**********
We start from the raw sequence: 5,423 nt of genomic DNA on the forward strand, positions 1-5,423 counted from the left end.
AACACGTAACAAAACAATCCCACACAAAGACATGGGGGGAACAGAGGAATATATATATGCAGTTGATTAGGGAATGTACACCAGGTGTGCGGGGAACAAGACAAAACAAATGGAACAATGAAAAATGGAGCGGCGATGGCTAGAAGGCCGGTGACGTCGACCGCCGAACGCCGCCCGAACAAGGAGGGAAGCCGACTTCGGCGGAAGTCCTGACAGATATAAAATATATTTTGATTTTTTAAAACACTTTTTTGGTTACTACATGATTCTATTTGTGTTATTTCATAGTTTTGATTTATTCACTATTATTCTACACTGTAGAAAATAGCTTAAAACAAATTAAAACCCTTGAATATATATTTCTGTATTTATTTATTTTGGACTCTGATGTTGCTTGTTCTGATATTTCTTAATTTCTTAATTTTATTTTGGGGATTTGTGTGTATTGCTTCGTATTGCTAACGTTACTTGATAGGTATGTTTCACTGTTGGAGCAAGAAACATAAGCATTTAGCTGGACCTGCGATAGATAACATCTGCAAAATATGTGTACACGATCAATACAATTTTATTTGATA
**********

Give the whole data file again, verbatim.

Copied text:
We start from the raw sequence: 5,423 nt of genomic DNA on the forward strand, positions 1-5,423 counted from the left end.
AACACGTAACAAAACAATCCCACACAAAGACATGGGGGGAACAGAGGAATATATATATGCAGTTGATTAGGGAATGTACACCAGGTGTGCGGGGAACAAGACAAAACAAATGGAACAATGAAAAATGGAGCGGCGATGGCTAGAAGGCCGGTGACGTCGACCGCCGAACGCCGCCCGAACAAGGAGGGAAGCCGACTTCGGCGGAAGTCCTGACAGATATAAAATATATTTTGATTTTTTAAAACACTTTTTTGGTTACTACATGATTCTATTTGTGTTATTTCATAGTTTTGATTTATTCACTATTATTCTACACTGTAGAAAATAGCTTAAAACAAATTAAAACCCTTGAATATATATTTCTGTATTTATTTATTTTGGACTCTGATGTTGCTTGTTCTGATATTTCTTAATTTCTTAATTTTATTTTGGGGATTTGTGTGTATTGCTTCGTATTGCTAACGTTACTTGATAGGTATGTTTCACTGTTGGAGCAAGAAACATAAGCATTTAGCTGGACCTGCGATAGATAACATCTGCAAAATATGTGTACACGATCAATACAATTTTATTTGATA